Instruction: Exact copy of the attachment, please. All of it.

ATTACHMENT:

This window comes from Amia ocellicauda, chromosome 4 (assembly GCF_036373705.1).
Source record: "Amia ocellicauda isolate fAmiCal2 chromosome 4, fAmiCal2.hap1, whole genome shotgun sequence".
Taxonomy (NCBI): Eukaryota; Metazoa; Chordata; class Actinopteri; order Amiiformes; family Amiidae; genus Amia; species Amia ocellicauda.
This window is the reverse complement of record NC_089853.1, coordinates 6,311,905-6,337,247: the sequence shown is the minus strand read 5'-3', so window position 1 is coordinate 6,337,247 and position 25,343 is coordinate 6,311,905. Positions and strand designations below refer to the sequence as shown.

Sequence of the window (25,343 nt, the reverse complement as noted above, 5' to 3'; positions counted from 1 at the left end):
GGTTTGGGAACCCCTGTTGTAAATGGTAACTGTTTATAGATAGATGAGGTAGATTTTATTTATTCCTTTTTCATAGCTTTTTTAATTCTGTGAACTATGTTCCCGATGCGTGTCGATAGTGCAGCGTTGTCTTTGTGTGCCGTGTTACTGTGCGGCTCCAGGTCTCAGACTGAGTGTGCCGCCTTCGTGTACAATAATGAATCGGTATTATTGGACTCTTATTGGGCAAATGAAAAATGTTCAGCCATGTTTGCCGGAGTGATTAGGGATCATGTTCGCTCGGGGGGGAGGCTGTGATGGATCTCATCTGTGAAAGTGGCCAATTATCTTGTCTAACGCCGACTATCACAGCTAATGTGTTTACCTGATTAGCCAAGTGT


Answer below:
This window comes from Amia ocellicauda, chromosome 4 (assembly GCF_036373705.1).
Source record: "Amia ocellicauda isolate fAmiCal2 chromosome 4, fAmiCal2.hap1, whole genome shotgun sequence".
Taxonomy (NCBI): Eukaryota; Metazoa; Chordata; class Actinopteri; order Amiiformes; family Amiidae; genus Amia; species Amia ocellicauda.
This window is the reverse complement of record NC_089853.1, coordinates 6,311,905-6,337,247: the sequence shown is the minus strand read 5'-3', so window position 1 is coordinate 6,337,247 and position 25,343 is coordinate 6,311,905. Positions and strand designations below refer to the sequence as shown.

Sequence of the window (25,343 nt, the reverse complement as noted above, 5' to 3'; positions counted from 1 at the left end):
GGTTTGGGAACCCCTGTTGTAAATGGTAACTGTTTATAGATAGATGAGGTAGATTTTATTTATTCCTTTTTCATAGCTTTTTTAATTCTGTGAACTATGTTCCCGATGCGTGTCGATAGTGCAGCGTTGTCTTTGTGTGCCGTGTTACTGTGCGGCTCCAGGTCTCAGACTGAGTGTGCCGCCTTCGTGTACAATAATGAATCGGTATTATTGGACTCTTATTGGGCAAATGAAAAATGTTCAGCCATGTTTGCCGGAGTGATTAGGGATCATGTTCGCTCGGGGGGGAGGCTGTGATGGATCTCATCTGTGAAAGTGGCCAATTATCTTGTCTAACGCCGACTATCACAGCTAATGTGTTTACCTGATTAGCCAAGTGT